According to “Clicking Clean: How Companies are Creating the Green Internet,” a new Greenpeace report on energy usage by the cloud-computing industry, IT behemoths like Apple, Facebook and Google are leading the charge for renewable energy, while several others — notably Amazon Web Services and Twitter — receive failing grades due to their reliance on “dirty” power from coal and other greenhouse-gas emitting sources.
At a February shareholders meeting, Apple CEO Tim Cook even suggested that climate sceptics “get out of the stock,” if they didn’t approve of the company’s green initiatives.
“Apple’s rapid shift to renewable energy over the past 24 months has made it clear why it’s one of the world’s most innovative and popular companies,” said Gary Cook, the report’s lead author and a senior IT analyst for the environmental group. “By continuing to buy dirty energy, Amazon Web Services not only can’t seem to keep up with Apple, but is dragging much of the internet down with it.”
The cloud industry is growing rapidly, and those endless server farms burn a lot of power — more each year than all but five of the world’s most energy-hogging countries, the report states.
Fortunately, it’s also among the environmentally responsible sectors of the global economy.
The report is generally upbeat, noting that six of the top cloud-computing companies — Google, Apple, Facebook, Box, Rackspace and Salesforce — have made strong commitments to the goal of powering their data centres with 100% renewable energy. As such companies make decisions about where to situate their operations, these clean-energy policies are causing a scramble among states and energy utilities to adopt green policies to woo their business.
Apple, for instance, has increased its use of green energy at its iCloud data centres from 35% to 75% in three years, rolling out massive solar arrays near its server farms in North Carolina and Nevada, and relying on wind energy for its sites in Oregon and California.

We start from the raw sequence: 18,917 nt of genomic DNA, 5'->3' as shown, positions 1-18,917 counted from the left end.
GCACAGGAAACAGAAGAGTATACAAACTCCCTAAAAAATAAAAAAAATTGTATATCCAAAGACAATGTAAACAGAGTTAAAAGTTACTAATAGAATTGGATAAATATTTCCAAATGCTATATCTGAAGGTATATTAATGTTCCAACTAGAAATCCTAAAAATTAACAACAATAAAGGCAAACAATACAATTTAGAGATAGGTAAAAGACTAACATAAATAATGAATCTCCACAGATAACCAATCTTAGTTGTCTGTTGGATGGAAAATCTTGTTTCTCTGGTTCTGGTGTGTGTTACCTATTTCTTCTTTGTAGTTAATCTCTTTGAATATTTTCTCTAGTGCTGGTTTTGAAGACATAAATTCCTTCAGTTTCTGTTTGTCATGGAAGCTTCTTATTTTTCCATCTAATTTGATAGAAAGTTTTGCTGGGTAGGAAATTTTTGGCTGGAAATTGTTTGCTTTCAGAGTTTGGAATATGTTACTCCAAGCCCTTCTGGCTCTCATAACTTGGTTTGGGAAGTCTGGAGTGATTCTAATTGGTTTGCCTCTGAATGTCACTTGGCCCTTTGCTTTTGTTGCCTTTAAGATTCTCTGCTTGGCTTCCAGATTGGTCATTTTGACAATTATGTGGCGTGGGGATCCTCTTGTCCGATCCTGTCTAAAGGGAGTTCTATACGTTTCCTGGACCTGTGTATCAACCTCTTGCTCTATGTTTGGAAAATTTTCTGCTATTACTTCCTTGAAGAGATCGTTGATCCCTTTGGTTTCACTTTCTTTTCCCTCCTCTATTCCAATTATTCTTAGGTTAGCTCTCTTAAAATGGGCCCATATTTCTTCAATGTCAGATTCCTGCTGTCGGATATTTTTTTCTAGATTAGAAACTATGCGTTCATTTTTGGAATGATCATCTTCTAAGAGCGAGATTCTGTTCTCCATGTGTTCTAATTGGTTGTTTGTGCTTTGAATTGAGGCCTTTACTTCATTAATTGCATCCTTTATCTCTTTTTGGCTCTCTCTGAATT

Google powers its server farms in Iowa, Oklahoma and Finland with renewable energy, and has made major investments in solar power.
The report heaps praise on Facebook for pulling back the curtain on its energy footprint, going so far as to provide “facility-specific performance dashboards,” so anyone can see exactly where the company’s power is coming from. (It has also made the software open-source, inviting other companies to follow its lead.) One new Facebook data center, based in Sweden, uses 100% hydropower, and the company announced plans to build a new server farm in Iowa that will run entirely on wind-power.
eBay, which has had a more mixed record on green energy, recently installed natural gas fuel cells around its Utah data center rather than continue to purchase energy from local coal-powered plants.
And Apple, Google and Facebook — all of which operate data centres in North Carolina — successfully pressured Duke Energy, the largest utility in the country and, according to Greenpeace “one of its biggest emitters of global warming pollution,” to launch a program in the state to offer renewable energy to major customers.
But other big tech companies, notably Amazon and Twitter, get slammed in the report for making use of “dirty” energy from coal and other fossil feuls and for failing to be transparent about energy usage.
Twitter, which rents its server space from “colocation” companies, the report says, “[discoloses] no information about its energy footprint,” earning an “F” for transparency on Greenpeace’s report card. The company has made, “no public effort to procure renewable energy for its data centres,” the report adds.
“Twitter believes strongly in energy efficiency and optimization of resources for minimal environmental impact,” a spokesperson for the service emailed Business Insider. “As we build out our infrastructure, we continue to strive for even greater efficiency of operations.”
Amazon, which provides cloud services for Netflix, Pinterest, Spotify, and Vine, among many other companies, was named the least transparent company in the report, “[failing] to make public even the most basic details on its energy footprint.” The company also gets dinged for operating “without any apparent regard to environmental impact or access to renewable energy.”
Amazon did not respond to a request for comment.
Disclosure: Amazon founxer and CEO Jeff Bezos is an investor in Business Insider through his personal investment company Bezos Expeditions.
Disclosure: Jeff Bezos is an investor in Business Insider through his personal investment company Bezos Expeditions.
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